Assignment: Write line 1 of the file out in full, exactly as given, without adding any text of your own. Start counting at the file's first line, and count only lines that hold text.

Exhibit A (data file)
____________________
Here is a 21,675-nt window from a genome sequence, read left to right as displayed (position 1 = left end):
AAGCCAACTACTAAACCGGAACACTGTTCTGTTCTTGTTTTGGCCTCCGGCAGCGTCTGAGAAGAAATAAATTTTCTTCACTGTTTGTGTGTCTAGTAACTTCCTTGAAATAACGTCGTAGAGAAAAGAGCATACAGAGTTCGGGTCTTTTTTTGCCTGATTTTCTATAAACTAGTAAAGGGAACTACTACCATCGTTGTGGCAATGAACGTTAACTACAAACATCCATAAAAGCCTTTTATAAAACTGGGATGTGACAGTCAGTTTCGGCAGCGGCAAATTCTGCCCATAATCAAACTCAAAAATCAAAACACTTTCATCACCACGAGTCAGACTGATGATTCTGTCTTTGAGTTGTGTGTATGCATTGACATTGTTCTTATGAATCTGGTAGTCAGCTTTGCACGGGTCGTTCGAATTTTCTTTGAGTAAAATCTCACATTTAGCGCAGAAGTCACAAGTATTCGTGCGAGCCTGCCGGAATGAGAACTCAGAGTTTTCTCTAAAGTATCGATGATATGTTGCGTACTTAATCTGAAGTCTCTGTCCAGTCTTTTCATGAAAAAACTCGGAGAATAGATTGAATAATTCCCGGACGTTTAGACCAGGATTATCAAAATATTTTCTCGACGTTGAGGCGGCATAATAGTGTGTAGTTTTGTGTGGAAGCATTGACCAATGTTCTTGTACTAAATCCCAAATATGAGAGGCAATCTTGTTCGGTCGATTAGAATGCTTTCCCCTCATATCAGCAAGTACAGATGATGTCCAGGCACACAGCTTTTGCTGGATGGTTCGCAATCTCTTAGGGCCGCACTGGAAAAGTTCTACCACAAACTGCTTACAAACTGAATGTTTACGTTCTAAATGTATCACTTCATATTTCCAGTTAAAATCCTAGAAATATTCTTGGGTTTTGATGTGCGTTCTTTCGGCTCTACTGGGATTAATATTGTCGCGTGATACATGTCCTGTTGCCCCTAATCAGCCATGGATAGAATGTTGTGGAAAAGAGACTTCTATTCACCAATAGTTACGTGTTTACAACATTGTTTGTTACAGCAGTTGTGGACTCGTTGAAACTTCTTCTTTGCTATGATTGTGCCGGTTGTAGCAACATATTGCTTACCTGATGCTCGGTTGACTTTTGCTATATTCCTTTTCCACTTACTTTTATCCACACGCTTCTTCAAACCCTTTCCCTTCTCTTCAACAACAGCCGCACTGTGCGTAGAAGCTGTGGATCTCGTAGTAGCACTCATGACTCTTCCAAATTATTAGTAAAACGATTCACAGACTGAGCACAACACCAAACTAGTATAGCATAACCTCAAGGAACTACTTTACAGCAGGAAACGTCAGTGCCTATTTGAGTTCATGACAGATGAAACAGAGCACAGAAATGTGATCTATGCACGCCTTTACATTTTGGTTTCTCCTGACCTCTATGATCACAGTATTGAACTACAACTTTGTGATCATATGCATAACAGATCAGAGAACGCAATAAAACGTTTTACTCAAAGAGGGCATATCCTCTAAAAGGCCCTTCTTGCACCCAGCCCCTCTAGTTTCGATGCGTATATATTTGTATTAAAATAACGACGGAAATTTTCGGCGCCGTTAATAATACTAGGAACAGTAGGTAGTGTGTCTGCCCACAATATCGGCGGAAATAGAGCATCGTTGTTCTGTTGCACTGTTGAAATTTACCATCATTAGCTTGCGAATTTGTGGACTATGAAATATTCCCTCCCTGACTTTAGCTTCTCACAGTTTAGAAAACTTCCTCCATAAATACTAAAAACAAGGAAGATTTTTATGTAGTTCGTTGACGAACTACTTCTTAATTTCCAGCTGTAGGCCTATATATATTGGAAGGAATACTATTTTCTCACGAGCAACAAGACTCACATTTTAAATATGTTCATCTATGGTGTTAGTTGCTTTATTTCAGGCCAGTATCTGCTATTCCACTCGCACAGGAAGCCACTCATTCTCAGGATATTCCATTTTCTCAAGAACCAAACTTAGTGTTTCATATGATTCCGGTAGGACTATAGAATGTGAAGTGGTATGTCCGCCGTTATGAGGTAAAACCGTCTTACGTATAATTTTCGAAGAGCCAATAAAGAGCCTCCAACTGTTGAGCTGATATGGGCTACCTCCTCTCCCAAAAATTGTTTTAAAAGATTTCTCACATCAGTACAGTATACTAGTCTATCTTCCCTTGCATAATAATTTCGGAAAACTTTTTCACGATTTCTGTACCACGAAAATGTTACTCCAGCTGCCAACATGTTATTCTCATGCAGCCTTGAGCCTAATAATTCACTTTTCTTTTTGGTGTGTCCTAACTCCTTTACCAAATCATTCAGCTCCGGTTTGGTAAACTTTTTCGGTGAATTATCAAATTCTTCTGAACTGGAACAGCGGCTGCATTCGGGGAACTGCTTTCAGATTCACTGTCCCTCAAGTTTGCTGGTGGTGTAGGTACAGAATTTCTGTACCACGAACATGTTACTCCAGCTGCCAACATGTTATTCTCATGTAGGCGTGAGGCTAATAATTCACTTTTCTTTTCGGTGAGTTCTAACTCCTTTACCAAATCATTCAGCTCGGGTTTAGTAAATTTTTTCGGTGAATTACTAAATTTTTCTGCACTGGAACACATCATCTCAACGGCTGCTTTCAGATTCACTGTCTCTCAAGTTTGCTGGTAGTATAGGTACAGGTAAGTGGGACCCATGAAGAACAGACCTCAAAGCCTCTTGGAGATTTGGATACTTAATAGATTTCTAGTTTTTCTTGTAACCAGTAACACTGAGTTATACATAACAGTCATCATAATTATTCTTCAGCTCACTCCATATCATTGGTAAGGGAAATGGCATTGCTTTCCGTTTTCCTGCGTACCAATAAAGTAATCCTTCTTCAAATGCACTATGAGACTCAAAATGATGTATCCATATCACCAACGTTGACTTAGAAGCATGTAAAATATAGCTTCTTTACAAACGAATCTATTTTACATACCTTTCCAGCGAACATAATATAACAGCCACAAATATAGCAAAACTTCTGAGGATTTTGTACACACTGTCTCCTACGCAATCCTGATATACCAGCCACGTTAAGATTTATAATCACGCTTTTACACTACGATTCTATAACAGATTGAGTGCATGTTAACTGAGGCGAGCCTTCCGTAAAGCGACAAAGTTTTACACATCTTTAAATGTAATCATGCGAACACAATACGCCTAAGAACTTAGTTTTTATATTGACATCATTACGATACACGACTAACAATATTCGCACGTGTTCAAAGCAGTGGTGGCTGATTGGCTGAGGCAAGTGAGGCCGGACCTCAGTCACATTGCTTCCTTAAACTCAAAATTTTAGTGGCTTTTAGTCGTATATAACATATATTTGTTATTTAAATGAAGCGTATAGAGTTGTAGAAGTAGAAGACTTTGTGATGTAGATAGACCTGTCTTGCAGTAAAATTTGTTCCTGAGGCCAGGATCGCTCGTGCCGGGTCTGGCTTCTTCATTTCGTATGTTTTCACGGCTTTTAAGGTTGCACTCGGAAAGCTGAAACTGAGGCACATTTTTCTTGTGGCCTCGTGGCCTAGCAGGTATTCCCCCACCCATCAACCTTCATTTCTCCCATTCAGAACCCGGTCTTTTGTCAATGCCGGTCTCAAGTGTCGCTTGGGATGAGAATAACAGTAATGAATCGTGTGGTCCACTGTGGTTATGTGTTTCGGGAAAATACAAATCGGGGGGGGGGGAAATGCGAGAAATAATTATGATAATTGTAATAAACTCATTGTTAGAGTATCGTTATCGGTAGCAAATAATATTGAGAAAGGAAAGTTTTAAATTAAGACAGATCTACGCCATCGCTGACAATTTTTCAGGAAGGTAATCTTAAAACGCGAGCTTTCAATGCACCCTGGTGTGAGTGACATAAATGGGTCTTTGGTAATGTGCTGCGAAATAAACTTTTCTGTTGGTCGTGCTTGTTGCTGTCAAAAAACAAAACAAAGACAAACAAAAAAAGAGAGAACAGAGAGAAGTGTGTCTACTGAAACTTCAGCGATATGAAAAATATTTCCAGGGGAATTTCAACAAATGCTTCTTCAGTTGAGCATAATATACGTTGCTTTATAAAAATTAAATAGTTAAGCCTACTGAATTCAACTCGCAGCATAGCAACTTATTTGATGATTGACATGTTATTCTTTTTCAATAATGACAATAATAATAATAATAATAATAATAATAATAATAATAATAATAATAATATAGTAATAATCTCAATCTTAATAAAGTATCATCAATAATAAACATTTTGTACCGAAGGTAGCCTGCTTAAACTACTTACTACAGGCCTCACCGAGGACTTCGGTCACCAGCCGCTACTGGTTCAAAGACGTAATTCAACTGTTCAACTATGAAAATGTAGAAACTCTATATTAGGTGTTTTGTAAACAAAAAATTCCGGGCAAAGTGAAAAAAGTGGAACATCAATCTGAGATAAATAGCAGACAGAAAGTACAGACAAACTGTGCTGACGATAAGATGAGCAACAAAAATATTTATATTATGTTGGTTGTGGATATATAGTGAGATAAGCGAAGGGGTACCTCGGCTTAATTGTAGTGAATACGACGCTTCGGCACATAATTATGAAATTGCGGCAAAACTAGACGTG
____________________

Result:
Here is a 21,675-nt window from a genome sequence, read left to right as displayed (position 1 = left end):